26 die in SA mines in February

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IOL feb 24  Illegal miners 14 (40155078)

Johannesburg - February has been a deadly month in South Africa's mining industry with at least 26 workers, both legal and illegal, killed underground.

At the beginning of the month, mines belonging to mining magnate Patrice Motsepe were cast in the spotlight after nine workers were killed. Their deaths followed a rockfall which triggered a fire at Harmony Gold's Doornkop mine.

The fatalities sparked outrage, with the Congress of SA Trade Unions calling for a probe into the deaths.

“The department of mineral resources... (should) conduct an immediate and thorough investigation into the accident, identify the causes, and assess whether there was any negligence on the part of the mine management,” Cosatu spokesman Patrick Craven said at the time.

The Economic Freedom Fighters said mining bosses were to blame.

“These deaths, like many in the mining industry, are preventable and, therefore, should be seen not as accidents but murder for profits,” EFF spokesman Mbuyiseni Ndlozi said.

In a bid to compensate for the lives lost, Motsepe pledged R75 000 towards the education of each child of the nine miners.

In the same week, two more Harmony Gold mineworkers were killed in separate accidents - one at the Kusasalethu mine in North West and the other at Joel mine in the Free State.

Harmony chief executive Graham Briggs said the deaths were unacceptable.

In the following week, a group of around 200 illegal miners were trapped in an abandoned mine shaft in Benoni, on the East Rand.

As some of them were rescued they revealed the ruthless world of gangs and robbers existing underground. A rival group of illegal miners had reportedly thrown boulders down a shaft, trapping the other group underground, and stealing their gold. Two men were killed.

Agence France-Presse quoted Hawks spokesman Paul Ramaloko as saying that the men died when a rock fell on them, and that one body remained pinned beneath it. Miners who were rescued from that shaft were arrested and charged with illegal mining. Many others, however, remained underground, fearing arrest.

It was unclear whether any more miners had died, resurfaced, or were still underground, as rescue operations were abandoned.

“When we initially went there, it was a rescue operation,” said Ekurhuleni emergency medical service spokesman Rogers Mamaila.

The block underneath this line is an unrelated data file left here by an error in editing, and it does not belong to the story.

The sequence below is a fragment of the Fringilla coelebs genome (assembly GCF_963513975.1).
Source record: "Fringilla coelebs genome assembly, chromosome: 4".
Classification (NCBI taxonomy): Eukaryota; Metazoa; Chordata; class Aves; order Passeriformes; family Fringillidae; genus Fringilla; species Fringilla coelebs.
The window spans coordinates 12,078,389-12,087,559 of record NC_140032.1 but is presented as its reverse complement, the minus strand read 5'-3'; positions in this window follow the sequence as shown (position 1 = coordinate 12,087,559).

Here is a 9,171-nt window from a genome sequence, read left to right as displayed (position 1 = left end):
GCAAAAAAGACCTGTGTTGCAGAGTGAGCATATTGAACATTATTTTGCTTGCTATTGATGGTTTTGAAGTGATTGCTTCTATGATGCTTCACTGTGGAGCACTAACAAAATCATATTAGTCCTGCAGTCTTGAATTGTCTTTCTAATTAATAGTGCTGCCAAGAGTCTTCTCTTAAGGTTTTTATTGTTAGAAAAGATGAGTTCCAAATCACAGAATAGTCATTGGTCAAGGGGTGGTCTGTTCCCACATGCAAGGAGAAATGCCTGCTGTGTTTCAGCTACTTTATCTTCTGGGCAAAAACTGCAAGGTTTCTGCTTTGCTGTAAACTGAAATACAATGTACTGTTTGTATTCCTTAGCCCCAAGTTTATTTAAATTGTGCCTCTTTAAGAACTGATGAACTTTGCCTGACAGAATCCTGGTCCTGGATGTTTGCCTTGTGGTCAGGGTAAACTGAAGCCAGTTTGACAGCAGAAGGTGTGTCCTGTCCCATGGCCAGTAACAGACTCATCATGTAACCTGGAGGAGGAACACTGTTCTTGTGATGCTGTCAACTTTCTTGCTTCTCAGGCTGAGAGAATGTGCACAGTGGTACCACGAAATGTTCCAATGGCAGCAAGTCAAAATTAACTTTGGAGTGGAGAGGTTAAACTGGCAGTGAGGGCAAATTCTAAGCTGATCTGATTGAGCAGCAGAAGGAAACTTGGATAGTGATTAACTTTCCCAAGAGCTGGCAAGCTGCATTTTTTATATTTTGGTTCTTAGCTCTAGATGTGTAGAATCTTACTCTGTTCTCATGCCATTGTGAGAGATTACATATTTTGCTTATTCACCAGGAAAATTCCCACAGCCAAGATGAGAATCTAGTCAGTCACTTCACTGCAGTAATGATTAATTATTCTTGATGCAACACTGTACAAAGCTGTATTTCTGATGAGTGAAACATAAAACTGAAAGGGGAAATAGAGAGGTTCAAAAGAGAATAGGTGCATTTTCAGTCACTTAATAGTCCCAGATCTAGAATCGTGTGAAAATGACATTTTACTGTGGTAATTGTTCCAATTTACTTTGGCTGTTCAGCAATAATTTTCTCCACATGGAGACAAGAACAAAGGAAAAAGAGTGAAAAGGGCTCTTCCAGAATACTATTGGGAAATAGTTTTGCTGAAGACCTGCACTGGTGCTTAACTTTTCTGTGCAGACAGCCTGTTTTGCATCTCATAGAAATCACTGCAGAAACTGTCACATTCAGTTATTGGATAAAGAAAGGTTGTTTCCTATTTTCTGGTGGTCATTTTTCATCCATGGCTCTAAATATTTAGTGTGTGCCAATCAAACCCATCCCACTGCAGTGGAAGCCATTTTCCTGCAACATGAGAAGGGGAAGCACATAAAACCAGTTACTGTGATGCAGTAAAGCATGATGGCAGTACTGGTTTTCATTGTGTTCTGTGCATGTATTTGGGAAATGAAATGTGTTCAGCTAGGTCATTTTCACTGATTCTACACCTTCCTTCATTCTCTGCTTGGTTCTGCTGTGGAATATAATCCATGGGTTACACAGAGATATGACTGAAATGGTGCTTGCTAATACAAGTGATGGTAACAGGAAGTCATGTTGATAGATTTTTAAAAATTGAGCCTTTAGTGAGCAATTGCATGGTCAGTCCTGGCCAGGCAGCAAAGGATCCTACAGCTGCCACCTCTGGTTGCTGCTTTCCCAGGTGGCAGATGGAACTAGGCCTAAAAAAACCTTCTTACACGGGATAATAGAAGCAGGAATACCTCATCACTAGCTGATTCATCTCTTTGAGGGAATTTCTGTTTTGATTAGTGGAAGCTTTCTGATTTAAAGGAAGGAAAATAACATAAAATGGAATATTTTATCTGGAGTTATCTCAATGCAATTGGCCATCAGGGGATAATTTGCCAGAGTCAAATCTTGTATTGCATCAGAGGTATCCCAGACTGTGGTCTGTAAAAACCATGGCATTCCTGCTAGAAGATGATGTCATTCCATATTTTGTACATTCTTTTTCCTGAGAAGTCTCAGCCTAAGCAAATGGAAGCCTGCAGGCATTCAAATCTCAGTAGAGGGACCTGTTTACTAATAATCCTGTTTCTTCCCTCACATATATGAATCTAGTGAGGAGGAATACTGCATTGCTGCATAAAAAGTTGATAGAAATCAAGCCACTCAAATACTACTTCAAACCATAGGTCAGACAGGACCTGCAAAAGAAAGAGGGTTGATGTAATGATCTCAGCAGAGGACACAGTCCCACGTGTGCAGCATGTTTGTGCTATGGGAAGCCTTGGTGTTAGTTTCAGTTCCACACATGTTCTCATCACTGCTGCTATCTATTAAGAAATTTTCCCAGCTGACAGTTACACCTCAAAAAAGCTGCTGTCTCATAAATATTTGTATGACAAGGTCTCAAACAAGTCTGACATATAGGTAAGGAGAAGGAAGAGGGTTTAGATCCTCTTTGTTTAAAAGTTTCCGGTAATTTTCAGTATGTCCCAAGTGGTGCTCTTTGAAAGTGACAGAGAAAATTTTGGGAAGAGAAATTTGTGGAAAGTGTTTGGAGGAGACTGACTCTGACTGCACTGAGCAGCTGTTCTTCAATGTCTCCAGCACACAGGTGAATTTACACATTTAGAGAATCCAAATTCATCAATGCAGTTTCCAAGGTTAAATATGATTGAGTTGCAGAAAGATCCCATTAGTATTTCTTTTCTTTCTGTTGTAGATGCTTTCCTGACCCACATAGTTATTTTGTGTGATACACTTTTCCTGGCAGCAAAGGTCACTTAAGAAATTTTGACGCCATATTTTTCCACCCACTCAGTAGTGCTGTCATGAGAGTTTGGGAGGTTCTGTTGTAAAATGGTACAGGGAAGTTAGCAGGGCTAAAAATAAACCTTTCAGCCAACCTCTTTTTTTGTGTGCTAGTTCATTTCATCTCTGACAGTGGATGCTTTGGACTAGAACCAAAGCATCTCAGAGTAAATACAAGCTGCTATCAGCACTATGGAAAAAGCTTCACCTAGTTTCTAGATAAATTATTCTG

“Once we established that not all the people had wanted to be rescued, the matter turned into a security one. We handed over the mine security to Gold One International mine's security and police.”

Since then, Gold One had not said anything more regarding the illegal activities on its property.

In the Free State, the naked bodies of two people, suspected to be illegal miners from Lesotho, were found in a shaft at the Eland mine in Welkom.

They had head injuries which were so severe that they were unrecognisable, Warrant Officer Mokgejane Khutsoane said.

“Their heads were cut into pieces.”

Again, the mine owners remained silent.

The highest number of fatalities were in Roodepoort, where the toll of illegal miners stood at 11 on Thursday.

Most of them died from toxic gases underground, said paramedics.

Five bodies were found on Wednesday, close to a hole which illegal mineworkers had dug to get to the ground they were mining.

“It looks like they died a couple of days ago. (The bodies) are already decomposing,” Johannesburg emergency services spokesman Robert Mulaudzi said.

Another five bodies were found dumped there the previous day. At the weekend, rescue officials retrieved the body of an 18-year-old youth from the shaft.

While it was suspected that more illegal miners were still underground, Mulaudzi said rescue workers would not enter the mine. They were not willing to risk the lives of their employees and the miners had chosen to enter the mine at their own risk.

Warrant Officer Nonhlanhla Khumalo said she was not sure who the property belonged to. Mining company DRD Gold said it had no investment in that property.

“DRD disposed of some assets years ago and I am not sure who it belongs to now,” spokesman James Duncan said.

Sapa


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